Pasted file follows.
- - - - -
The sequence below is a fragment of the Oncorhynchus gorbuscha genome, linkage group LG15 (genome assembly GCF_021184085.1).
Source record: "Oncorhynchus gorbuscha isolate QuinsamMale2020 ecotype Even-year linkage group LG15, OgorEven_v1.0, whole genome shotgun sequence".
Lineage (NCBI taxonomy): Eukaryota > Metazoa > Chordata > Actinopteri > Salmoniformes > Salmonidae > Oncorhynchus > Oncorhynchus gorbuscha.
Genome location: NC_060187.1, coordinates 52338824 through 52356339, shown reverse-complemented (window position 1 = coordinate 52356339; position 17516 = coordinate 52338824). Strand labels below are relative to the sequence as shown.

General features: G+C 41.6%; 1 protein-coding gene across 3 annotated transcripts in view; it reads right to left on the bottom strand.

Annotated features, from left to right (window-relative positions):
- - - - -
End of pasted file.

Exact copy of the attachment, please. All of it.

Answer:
The sequence below is a fragment of the Oncorhynchus gorbuscha genome, linkage group LG15 (genome assembly GCF_021184085.1).
Source record: "Oncorhynchus gorbuscha isolate QuinsamMale2020 ecotype Even-year linkage group LG15, OgorEven_v1.0, whole genome shotgun sequence".
Lineage (NCBI taxonomy): Eukaryota > Metazoa > Chordata > Actinopteri > Salmoniformes > Salmonidae > Oncorhynchus > Oncorhynchus gorbuscha.
Genome location: NC_060187.1, coordinates 52338824 through 52356339, shown reverse-complemented (window position 1 = coordinate 52356339; position 17516 = coordinate 52338824). Strand labels below are relative to the sequence as shown.

General features: G+C 41.6%; 1 protein-coding gene across 3 annotated transcripts in view; it reads right to left on the bottom strand.

Annotated features, from left to right (window-relative positions):